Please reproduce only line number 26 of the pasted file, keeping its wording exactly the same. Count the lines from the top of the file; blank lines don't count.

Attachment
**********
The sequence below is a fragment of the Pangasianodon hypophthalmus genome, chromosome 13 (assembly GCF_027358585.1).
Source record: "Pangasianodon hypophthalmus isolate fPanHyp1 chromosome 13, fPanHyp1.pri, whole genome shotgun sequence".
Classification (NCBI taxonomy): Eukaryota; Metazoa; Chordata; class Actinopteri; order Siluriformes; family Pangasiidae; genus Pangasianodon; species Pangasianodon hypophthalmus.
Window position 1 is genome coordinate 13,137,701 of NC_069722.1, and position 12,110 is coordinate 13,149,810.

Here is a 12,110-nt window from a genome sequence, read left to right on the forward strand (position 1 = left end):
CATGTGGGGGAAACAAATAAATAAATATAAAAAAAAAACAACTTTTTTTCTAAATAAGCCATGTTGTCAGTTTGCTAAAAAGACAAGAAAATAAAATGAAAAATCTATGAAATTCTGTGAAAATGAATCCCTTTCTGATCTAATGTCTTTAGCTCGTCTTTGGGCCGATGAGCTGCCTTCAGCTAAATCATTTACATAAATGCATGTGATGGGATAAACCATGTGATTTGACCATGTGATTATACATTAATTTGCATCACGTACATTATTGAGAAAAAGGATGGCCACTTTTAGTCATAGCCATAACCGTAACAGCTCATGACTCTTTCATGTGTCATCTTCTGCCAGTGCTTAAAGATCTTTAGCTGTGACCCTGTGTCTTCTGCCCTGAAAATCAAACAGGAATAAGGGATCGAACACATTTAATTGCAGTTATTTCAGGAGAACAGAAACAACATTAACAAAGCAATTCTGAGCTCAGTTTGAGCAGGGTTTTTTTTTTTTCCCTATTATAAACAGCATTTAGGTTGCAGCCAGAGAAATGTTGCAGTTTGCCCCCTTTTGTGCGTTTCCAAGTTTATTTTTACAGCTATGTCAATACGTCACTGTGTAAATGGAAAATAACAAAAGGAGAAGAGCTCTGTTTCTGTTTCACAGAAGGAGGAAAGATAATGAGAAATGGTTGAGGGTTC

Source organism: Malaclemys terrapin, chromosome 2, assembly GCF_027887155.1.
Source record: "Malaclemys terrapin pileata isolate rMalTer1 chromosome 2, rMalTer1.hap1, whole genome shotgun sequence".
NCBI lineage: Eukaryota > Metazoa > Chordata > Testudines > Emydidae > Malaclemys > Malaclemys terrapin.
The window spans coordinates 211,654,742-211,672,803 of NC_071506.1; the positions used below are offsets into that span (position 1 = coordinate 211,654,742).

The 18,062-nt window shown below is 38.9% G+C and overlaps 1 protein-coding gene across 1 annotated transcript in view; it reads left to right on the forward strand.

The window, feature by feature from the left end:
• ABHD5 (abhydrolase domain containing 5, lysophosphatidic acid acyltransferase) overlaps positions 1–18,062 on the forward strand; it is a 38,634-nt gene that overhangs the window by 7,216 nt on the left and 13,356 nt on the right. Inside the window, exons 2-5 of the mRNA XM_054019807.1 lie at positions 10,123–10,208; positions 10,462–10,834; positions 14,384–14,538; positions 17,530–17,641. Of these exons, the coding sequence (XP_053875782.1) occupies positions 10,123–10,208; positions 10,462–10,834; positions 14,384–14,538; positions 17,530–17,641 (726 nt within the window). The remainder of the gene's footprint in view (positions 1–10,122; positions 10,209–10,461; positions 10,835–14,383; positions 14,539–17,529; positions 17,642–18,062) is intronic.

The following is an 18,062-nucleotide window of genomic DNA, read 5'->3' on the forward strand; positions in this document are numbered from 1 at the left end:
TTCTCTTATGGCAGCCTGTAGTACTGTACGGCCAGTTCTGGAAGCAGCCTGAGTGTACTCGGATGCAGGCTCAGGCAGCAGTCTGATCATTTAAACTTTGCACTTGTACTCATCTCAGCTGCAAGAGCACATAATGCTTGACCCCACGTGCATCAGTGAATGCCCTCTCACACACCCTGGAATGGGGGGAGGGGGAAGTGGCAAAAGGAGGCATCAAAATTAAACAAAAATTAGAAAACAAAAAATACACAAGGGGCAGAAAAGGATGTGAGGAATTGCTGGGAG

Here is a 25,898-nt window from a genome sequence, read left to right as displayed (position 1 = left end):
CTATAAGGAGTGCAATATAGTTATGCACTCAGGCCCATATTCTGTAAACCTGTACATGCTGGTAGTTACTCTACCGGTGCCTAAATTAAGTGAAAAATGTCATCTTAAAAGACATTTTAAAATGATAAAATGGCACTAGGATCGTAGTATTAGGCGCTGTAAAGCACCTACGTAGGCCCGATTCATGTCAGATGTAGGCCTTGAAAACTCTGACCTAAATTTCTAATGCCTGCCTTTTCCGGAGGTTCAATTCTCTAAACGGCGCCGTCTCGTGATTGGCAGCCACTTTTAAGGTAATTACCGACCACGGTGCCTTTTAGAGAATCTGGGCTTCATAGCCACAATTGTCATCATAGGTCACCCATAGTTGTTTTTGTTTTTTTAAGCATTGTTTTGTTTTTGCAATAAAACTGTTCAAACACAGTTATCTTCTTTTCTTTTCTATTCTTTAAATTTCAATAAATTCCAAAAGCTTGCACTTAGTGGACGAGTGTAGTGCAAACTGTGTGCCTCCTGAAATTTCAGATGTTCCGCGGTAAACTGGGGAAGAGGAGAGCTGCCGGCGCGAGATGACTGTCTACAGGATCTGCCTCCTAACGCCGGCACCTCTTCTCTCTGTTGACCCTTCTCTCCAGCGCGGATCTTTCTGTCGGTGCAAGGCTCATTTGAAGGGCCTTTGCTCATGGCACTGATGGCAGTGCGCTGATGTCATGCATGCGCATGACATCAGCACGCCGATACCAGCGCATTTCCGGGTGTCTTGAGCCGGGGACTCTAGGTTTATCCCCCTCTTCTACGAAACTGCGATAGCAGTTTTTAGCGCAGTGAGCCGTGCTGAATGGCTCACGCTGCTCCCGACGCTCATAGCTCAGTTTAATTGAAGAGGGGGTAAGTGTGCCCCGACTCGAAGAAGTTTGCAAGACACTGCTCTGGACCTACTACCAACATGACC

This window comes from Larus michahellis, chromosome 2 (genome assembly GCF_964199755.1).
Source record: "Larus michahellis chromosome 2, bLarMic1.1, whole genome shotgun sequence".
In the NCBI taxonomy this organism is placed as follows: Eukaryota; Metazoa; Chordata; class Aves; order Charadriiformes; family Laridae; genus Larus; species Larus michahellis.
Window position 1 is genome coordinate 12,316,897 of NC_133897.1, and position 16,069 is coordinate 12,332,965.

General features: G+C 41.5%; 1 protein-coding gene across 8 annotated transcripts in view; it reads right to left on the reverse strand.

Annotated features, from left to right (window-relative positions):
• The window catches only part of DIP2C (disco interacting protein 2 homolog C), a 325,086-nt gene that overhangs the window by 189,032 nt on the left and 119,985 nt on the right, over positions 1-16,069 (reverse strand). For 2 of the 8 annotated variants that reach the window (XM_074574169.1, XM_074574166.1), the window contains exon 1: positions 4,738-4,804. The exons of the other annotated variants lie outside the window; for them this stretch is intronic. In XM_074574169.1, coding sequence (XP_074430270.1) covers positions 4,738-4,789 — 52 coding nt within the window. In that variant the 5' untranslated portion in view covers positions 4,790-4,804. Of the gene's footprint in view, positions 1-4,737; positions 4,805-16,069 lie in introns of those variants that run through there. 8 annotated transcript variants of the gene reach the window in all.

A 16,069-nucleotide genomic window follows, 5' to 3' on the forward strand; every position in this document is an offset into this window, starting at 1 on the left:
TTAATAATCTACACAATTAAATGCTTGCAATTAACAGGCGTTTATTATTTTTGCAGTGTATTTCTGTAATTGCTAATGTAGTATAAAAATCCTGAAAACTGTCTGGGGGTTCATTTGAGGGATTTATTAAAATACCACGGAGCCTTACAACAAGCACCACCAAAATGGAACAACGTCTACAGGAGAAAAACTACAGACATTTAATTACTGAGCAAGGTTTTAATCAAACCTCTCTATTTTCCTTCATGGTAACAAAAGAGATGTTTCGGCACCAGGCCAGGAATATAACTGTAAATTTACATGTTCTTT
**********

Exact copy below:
TTAATAATCTACACAATTAAATGCTTGCAATTAACAGGCGTTTATTATTTTTGCAGTGTATTTCTGTAATTGCTAATGTAGTATAAAAATCCTGAAAACTGTCTGGGGGTTCATTTGAGGGATTTATTAAAATACCACGGAGCCTTACAACAAGCACCACCAAAATGGAACAACGTCTACAGGAGAAAAACTACAGACATTTAATTACTGAGCAAGGTTTTAATCAAACCTCTCTATTTTCCTTCATGGTAACAAAAGAGATGTTTCGGCACCAGGCCAGGAATATAACTGTAAATTTACATGTTCTTT